Cache-Control: public, max-age=1024000 English Rogues


Pastor Moritz had very little contact with crime while in England although an encounter on the road to Oxford (see below) might perhaps have qualified. During a coach trip, however, one of his companions insited on describing how English rogues are organised.

London, June 17th, 1782.

One of the longest and pleasantest walks I have yet taken is from Paddington to Islington; where to the left you have a fine prospect of the neighbouring hills, and in particular of the village of Hampstead, which is built on one of them; and to the right the streets of London furnish an endless variety of interesting views. It is true that it is dangerous to walk here alone, especially in the afternoon and in an evening, or at night, for it was only last week that a man was robbed and murdered on this very same road. But I now hasten to another and a more pleasing topic.

Richmond, 21st June, 1782.

The man who was with us in the coach pointed out to us the country seats of the lords and great people by which we passed; and entertained us with all kind of stories of robberies which had been committed on travellers, hereabouts; so that the ladies at last began to be rather afraid; on which he began to stand up for the superior honour of the English robbers, when compared with the French: the former he said robbed only, the latter both robbed and murdered.

Notwithstanding this there are in England another species of villains, who also murder, and that oftentimes for the merest trifle, of which they rob the person murdered. These are called footpads, and are the lowest class of English rogues; amongst whom in general there reigns something like some regard to character.

The highest order of thieves are the pickpockets or cutpurses, whom you find everywhere; and sometimes even in the best companies. They are generally well and handsomely dressed, so that you take them to be persons of rank; as indeed may sometimes be the case: persons who by extravagance and excesses have reduced themselves to want, and find themselves obliged at last to have recourse to pilfering and thieving.

Next to them come the highwaymen, who rob on horseback; and often, they say, even with unloaded pistols, they terrify travellers, in order to put themselves in possession of their purses. Among these persons, however, there are instances of true greatness of soul, there are numberless instances of their returning a part of their booty, where the party robbed has appeared to be particularly distressed; and they are seldom guilty of murder.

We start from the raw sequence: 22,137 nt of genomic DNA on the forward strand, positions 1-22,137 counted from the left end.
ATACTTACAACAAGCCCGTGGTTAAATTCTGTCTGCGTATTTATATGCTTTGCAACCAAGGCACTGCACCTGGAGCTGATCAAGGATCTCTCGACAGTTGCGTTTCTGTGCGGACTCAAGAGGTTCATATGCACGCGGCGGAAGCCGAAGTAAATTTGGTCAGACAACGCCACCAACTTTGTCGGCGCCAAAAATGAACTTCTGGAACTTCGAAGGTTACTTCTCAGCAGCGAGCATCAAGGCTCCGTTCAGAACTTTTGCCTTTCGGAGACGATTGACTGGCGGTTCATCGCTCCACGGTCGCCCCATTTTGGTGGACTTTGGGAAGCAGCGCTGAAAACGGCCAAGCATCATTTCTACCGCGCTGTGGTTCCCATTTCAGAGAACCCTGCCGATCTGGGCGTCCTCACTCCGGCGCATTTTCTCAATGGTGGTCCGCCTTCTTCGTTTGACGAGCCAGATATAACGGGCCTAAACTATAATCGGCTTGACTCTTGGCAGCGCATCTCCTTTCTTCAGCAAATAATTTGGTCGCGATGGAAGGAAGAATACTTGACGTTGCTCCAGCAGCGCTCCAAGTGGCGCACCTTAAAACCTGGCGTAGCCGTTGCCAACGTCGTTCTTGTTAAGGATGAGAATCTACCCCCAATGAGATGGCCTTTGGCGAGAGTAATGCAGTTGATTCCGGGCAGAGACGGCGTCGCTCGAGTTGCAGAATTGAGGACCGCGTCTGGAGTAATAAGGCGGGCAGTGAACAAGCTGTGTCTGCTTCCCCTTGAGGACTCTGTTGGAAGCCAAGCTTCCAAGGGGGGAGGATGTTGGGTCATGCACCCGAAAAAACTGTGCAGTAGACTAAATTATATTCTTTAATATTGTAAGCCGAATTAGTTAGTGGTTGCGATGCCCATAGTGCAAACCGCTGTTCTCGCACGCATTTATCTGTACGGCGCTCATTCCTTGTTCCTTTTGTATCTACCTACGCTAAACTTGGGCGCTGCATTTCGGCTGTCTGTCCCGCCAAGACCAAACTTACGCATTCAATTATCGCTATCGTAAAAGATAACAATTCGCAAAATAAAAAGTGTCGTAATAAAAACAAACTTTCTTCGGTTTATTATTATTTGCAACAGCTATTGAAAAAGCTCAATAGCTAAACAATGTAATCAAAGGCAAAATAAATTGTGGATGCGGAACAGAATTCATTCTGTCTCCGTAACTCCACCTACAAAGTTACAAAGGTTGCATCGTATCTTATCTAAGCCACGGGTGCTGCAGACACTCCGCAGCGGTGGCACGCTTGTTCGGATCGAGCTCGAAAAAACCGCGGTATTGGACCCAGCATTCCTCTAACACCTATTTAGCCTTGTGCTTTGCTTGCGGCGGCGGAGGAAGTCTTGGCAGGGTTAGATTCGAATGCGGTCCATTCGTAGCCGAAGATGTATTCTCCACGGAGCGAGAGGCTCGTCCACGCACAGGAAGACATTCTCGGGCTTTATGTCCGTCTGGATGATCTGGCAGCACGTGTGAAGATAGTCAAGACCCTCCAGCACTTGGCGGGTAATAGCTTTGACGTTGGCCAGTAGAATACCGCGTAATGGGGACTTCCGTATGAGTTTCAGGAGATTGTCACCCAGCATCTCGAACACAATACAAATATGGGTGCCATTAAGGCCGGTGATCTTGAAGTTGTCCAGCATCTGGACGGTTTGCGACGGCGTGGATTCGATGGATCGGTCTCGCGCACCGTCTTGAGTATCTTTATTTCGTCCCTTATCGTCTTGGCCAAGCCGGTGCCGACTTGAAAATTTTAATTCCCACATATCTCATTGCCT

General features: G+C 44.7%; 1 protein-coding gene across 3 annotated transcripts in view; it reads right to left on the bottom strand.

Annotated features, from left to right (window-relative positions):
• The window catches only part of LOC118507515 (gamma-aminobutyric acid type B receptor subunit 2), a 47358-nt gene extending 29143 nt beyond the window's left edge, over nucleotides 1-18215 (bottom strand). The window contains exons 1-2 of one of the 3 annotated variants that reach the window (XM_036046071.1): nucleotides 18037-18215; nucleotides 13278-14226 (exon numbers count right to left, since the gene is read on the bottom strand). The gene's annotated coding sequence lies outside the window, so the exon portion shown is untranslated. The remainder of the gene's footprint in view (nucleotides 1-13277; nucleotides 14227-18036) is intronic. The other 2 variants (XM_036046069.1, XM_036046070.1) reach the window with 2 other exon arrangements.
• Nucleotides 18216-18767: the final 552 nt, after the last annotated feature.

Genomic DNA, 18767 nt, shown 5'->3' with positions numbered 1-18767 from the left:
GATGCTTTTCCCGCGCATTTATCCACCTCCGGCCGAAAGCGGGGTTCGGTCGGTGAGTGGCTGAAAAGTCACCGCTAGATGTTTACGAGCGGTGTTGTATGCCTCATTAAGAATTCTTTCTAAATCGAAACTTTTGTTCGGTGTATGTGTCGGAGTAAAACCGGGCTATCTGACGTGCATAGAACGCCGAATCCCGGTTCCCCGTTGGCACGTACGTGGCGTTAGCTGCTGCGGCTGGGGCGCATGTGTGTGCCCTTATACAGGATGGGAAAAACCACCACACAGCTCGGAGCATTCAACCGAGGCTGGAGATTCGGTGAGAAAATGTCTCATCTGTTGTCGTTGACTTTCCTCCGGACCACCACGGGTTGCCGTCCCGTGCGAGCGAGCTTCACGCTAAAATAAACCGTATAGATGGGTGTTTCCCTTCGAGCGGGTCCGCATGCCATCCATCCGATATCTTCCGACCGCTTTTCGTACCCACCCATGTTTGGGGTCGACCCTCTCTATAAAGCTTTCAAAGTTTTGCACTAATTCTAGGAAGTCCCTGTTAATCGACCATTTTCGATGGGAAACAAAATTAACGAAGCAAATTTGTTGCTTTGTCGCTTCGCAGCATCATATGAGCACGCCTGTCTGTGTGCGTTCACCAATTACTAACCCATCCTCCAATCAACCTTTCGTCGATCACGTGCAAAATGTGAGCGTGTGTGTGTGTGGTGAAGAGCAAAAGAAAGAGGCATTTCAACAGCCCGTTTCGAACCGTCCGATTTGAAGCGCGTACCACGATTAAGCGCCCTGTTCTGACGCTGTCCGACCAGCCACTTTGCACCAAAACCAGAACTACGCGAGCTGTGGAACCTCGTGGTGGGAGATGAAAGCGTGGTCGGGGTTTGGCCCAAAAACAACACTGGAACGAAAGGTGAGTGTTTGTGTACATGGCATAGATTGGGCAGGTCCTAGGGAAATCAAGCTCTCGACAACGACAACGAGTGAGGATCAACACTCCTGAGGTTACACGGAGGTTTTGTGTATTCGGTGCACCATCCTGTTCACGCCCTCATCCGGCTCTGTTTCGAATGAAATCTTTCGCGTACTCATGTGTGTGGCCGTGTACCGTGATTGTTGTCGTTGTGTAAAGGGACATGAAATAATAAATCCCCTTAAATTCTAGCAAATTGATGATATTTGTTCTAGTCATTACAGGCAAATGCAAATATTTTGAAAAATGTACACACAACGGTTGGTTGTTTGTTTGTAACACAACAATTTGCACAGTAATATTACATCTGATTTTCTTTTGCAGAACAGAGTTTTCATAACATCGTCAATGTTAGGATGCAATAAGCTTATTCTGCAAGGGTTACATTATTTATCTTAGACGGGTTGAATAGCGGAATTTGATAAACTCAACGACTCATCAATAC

Then comes the third and lowest, and worst of all thieves and rogues, the footpads before mentioned; who are on foot, and often murder in the most inhuman manner, for the sake of only a few shillings, any unfortunate people who happen to fall in their way. Of this several mournful instances may be read almost daily in the English papers. Probably they murder, because they cannot like highwaymen, aided by their horses, make a rapid flight: and therefore such pests are frequently pretty easily pursued and taken if the person robbed gives information of his robbery in time.

Oxford 25th June, 1782

The road now led me along a low sunken piece of ground between high trees, so that I could not see far before me, when a fellow in a brown frock and round hat, with a stick in his hand a great deal stronger than mine, came up to me. His countenance immediately struck me as having in it something suspicious. He however passed me; but, before I was aware, he turned back and asked me for a halfpenny to buy, as he said, some bread, as he had eaten nothing that day. I felt in my pocket, and found that I had no halfpence: no, nor even a sixpence; in short, nothing but shillings. I told him the circumstance, which I hoped would excuse me; on which he said, with an air and manner the drift of which I could not understand, "God bless my soul!"

This drew my attention still closer to the huge brawny fist, which grasped his stick, and that closer attention determined me immediately to put my hand in my pocket and give him a shilling. Meanwhile a coach came up. The fellow thanked me and went on. Had the coach come a moment sooner, I should not easily have given him the shilling, which, God knows, I could not well spare. Whether this was a footpad or not, I will not pretend to say, but he had every appearance of it.